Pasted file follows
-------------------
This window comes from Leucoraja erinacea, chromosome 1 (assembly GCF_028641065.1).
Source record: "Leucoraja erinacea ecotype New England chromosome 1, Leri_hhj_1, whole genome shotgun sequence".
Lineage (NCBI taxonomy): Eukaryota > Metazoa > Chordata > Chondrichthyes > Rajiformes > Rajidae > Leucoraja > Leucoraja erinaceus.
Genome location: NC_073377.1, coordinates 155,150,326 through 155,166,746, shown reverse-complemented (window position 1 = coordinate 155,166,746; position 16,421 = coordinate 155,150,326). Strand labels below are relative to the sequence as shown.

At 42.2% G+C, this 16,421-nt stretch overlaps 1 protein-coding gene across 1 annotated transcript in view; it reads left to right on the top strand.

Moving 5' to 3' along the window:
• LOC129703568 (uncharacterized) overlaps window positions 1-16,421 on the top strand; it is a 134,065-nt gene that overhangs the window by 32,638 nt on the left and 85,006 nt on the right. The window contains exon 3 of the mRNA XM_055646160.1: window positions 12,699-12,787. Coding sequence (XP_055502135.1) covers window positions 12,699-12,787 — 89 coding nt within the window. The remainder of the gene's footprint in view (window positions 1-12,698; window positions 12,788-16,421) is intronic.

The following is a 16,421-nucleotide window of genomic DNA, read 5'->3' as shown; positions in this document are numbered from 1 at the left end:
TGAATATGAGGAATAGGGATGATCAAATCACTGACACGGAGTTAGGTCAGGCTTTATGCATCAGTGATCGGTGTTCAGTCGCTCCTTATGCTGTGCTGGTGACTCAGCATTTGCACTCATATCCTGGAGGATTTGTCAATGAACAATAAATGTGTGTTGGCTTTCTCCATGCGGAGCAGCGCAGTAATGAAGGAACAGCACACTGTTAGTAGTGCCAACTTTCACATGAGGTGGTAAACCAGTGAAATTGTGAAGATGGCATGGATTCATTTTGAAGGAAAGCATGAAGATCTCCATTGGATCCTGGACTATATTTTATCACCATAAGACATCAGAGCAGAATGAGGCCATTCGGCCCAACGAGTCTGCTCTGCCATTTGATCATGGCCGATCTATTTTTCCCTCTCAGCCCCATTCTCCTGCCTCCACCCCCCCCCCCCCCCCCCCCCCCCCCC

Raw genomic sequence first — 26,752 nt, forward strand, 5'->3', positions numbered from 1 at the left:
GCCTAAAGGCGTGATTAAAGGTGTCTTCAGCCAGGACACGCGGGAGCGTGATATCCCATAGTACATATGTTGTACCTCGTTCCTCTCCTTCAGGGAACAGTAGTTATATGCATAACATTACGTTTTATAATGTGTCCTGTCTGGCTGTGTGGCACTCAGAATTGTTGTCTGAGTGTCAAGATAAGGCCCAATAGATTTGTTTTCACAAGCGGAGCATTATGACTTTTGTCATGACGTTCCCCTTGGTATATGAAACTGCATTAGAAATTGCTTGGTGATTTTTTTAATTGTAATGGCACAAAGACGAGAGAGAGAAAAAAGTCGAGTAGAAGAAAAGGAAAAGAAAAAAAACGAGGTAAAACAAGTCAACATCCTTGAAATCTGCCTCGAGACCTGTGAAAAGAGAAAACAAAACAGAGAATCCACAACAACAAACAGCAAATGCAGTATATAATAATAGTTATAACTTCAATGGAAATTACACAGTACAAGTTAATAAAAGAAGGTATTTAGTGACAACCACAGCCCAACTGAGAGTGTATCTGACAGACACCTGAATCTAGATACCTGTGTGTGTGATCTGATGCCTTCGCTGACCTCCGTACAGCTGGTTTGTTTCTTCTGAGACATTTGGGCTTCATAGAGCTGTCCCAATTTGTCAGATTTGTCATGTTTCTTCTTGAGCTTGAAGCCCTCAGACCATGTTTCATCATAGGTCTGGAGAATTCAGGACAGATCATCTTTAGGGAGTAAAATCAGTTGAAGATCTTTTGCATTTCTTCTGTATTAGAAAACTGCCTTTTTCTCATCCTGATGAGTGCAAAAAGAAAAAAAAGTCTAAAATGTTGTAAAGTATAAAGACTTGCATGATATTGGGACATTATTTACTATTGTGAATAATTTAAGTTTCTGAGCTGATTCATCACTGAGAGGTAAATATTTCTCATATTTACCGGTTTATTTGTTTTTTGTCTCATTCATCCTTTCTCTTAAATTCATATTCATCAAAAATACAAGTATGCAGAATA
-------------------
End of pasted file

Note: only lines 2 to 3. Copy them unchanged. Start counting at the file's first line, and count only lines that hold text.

Source record: "Leucoraja erinacea ecotype New England chromosome 1, Leri_hhj_1, whole genome shotgun sequence".
Lineage (NCBI taxonomy): Eukaryota > Metazoa > Chordata > Chondrichthyes > Rajiformes > Rajidae > Leucoraja > Leucoraja erinaceus.